Language is all these characters have to fill the space between one another. And yet, somehow, it is also insufficient. Alta tells George that although he thinks that a world dies because the language does, it's the other way around. If a language is dying it is because the world is already dead. There is something else to our experiences, our relationships, that is ineffable. Something neither created nor contained by language and perhaps we all die a little for our inability to express it.

Mary ultimately escapes the language barrier with her husband, and her husband himself by opening a bakery. The bread she bakes there is almost magical the way it holds one in its thrall. The sublime sight, smell, and taste of the bread taps into something visceral, a need and a pleasure knowable only in experience and inexpressable in words. The exchange George has with a woman outside the bakery says it best. Baffled and dejected, he stands outside knowing he has seen her for the last time when a woman approaches him. "What is that amazing smell?" she says. "Bread," he responds simply. "Where did you get it?" "There." And she walks away. There is nothing more to be said, for either of them.

And yet, there is truth to what Emma's Esperanto teacher has to say. There is power in word. The simple act of uttering things aloud can call them into being. And if language does have the power to open doors to worlds, what does it mean, then, that George never tells his wife he loves her? When she first tells him she's leaving, he says his whole body screams, "Don't leave," but he doesn't say it. He records a tape of a hundred voices saying in a hundred dead languages, "I love you," but none of the voices is his. Because he doesn't say it, it is at once more true and less.

In my favorite moment of the play, Cho sums up the depth and richness of our knowledge of love, loss and language with hearbreaking simplicity: Alta explains to Emma that, in Elloway, "I love you" translates directly as "Don't leave me." "Because that is what 'I love you' means to us," she says. "I never want to be left by you. I never want to be without you."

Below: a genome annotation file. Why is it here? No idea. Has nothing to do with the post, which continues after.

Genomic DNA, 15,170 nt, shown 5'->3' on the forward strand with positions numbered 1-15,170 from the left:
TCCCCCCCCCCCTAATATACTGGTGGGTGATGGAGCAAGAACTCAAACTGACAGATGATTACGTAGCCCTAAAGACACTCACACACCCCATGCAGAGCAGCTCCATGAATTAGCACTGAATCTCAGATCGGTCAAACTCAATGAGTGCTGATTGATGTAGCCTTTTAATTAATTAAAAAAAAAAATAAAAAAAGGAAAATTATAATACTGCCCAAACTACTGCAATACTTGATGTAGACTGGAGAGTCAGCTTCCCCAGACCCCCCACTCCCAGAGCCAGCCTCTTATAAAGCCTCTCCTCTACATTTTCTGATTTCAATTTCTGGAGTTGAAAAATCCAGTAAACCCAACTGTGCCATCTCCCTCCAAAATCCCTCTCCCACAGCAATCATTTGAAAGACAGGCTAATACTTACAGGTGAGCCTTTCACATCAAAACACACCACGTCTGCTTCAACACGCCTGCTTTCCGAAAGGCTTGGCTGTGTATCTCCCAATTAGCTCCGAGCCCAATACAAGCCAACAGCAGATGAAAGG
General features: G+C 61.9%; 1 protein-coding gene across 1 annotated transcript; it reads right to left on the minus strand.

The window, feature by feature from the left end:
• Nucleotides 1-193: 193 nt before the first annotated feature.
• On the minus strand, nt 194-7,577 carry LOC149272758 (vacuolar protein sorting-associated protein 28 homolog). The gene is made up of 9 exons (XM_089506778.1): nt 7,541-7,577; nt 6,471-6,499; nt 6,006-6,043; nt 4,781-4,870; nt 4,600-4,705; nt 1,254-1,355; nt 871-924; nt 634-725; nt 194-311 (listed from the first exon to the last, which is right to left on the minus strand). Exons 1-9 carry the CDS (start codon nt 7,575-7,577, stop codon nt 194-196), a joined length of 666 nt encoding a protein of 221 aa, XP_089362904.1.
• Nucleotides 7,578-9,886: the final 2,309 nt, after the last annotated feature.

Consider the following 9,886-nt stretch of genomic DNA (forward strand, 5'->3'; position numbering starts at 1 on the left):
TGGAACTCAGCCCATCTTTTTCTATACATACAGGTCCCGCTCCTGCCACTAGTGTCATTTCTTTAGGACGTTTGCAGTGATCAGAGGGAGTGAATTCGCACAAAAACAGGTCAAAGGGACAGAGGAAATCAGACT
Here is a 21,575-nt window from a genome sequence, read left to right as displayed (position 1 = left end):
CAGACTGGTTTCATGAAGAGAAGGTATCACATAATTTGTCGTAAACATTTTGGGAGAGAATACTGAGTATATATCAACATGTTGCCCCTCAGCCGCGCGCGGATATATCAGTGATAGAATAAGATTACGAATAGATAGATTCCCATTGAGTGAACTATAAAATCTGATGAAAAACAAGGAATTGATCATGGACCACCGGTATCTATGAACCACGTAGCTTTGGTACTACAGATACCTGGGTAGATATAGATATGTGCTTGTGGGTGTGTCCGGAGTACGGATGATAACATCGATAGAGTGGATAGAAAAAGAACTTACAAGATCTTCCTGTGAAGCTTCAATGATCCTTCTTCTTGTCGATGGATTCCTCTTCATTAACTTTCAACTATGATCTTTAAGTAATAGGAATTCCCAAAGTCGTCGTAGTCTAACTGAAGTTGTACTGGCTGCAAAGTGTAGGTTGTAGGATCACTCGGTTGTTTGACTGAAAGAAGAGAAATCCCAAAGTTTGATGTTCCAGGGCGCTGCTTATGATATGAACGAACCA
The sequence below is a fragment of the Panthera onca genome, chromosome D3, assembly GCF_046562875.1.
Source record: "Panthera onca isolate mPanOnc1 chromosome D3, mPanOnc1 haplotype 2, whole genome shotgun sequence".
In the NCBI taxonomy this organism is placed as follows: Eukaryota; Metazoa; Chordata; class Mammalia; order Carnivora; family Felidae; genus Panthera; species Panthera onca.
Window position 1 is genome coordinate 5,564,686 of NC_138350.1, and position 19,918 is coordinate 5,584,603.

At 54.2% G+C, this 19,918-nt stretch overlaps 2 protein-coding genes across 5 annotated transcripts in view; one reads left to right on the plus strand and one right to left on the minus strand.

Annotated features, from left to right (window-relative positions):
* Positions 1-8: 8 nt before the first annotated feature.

Despite how enamoured I am with this play, I found myself less than satisfied with the production. Other than Jayne Houdyshell and John Horton, who were consistent bright spots in every role they took on, the performances were inconsistent with the material and somewhat jarring. It felt as though the actors flew through their own lines, neither listening what had been said, nor considering their own response. This not only lead to unbelievable, two dimensional portrayals of what should have been vibrant characters, but also felt especially inappropriate given the nature of the material. For people who claimed to exalt the notion of language, they appeared completely unaware of their own.

It is entirely possibly that this was a choice; if it was, though, it was the wrong one. All of Cho's characters understand and appreciate language. Even those who ultimate reject it (Mary) and those who cannot seem to bend it to their will (George, Emma) are aware of it. These characters were not. I won't criticize the cast too harshly, though, because this misstep might not be their doing. I honestly can't say for sure whether the error was in the acting or in the directing (by Roundabout favorite Mark Brokaw). But I will say that given how uniformly dissatisfying the majority of the performances were, I can easily believe that they were the result of specific direction.

In the end it doesn't matter which. The play was what it was: a somewhat disappointing production of a touching and thought-provoking new work. Ms. Cho has me sold; I intend to follow her work for a long time to come.


  1. Loving your writing. Thanks for posting!!

  2. Thanks so much for the encouragement - and for reading!